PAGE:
The $1.3 trillion omnibus spending bill the House passed Thursday lacks funding for two things insurers want: cost-sharing reduction payments and federal reinsurance. That likely means they'll hike premiums and rethink participating in the individual market for 2019.
Stabilization talks fall apart ahead of congressional leaders' $1.3 trillion spending deal, leaving insurers disappointed.
A federal judge blocked the proposed $54 billion tie-up between national insurers Anthem and Cigna late Wednesday, saying the combination would harm competition in the national employer market.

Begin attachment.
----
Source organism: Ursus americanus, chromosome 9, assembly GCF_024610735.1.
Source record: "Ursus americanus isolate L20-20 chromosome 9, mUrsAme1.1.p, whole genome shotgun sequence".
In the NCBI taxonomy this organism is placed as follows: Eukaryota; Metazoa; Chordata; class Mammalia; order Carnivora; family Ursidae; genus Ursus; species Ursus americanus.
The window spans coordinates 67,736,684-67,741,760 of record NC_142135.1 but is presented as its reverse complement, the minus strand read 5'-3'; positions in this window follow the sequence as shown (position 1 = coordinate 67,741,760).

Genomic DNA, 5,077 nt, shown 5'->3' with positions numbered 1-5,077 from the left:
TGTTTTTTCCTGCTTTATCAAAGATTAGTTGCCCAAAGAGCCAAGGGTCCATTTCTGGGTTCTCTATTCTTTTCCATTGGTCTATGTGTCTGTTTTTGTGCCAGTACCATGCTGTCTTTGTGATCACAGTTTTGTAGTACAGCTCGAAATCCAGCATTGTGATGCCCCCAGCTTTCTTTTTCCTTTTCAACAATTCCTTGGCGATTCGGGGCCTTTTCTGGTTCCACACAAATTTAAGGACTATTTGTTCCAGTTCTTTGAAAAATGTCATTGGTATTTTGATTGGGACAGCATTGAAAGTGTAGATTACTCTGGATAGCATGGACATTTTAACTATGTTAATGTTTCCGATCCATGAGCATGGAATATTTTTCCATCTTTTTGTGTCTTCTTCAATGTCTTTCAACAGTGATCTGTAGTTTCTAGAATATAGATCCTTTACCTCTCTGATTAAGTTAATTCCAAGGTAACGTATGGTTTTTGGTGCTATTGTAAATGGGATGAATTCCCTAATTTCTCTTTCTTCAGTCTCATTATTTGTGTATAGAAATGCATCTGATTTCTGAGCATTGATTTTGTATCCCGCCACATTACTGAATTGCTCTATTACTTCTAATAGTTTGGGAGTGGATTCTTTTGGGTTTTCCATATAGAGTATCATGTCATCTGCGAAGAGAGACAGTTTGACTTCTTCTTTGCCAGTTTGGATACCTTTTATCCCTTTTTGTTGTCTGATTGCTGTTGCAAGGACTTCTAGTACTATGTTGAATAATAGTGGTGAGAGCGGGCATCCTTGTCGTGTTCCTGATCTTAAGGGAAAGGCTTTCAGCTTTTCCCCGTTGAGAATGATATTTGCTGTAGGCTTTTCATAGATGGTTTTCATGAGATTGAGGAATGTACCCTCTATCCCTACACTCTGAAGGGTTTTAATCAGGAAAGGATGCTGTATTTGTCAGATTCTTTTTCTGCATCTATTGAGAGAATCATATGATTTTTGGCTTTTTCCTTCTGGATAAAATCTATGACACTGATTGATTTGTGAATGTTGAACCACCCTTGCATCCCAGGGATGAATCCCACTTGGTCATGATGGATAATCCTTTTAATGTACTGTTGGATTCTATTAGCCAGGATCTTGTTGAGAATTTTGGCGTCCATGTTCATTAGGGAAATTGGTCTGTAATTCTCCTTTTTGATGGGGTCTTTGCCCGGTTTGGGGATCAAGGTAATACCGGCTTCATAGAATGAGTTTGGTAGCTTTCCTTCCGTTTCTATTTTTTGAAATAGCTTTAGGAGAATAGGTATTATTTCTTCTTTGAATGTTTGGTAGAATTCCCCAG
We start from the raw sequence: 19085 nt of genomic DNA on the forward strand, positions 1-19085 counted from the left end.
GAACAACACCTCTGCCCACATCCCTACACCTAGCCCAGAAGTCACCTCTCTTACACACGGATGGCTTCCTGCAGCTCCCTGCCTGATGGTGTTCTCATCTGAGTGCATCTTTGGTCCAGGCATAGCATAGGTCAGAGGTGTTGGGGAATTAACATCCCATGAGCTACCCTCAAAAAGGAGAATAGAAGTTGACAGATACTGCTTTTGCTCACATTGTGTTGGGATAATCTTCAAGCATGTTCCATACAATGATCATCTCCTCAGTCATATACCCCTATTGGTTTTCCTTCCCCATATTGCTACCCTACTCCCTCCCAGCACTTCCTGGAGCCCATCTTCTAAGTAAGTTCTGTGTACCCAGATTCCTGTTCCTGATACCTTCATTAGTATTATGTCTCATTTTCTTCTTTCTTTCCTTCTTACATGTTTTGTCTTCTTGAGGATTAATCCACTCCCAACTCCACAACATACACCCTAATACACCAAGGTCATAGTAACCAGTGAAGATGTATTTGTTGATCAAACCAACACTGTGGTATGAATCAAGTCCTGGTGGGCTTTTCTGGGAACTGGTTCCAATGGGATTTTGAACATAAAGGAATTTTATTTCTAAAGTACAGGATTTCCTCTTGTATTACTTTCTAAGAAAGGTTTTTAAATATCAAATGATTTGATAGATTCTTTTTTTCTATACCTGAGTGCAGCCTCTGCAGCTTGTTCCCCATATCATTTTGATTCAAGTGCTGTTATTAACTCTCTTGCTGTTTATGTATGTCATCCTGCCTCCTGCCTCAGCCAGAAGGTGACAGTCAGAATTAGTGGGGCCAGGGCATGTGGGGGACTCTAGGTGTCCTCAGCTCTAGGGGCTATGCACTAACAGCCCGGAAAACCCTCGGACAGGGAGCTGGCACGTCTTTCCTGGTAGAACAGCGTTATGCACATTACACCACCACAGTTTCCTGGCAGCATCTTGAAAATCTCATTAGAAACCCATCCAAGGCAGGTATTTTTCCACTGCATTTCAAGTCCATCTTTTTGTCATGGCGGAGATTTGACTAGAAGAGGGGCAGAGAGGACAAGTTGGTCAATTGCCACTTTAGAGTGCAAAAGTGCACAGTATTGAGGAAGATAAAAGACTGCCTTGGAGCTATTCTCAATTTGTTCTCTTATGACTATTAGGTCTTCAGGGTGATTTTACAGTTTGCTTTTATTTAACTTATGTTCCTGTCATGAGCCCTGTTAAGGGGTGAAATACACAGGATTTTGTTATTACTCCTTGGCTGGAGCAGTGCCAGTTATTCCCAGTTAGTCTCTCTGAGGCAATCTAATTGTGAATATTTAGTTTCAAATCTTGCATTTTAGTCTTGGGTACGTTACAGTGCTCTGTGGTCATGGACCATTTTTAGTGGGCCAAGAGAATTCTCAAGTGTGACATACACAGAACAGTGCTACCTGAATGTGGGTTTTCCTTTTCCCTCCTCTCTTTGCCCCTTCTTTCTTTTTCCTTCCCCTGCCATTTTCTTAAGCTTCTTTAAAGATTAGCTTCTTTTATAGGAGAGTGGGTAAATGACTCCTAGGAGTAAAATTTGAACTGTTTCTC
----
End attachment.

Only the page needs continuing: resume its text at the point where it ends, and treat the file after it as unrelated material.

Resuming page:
As states' hope for CSR and reinsurance funding collapsed this week in Congress, officials and legislators are racing against the clock to rein in individual market premiums for 2019.
Health insurers have become more profitable since the Affordable Care Act took effect, according to the White House Council of Economic Advisers, despite initial stumbles on the public exchanges.
After the House scuttled a measure to fund CSRs and reinsurance in the omnibus spending bill, the leading GOP negotiators in the Senate revived a fight to get their stabilization bill a vote in the upper chamber.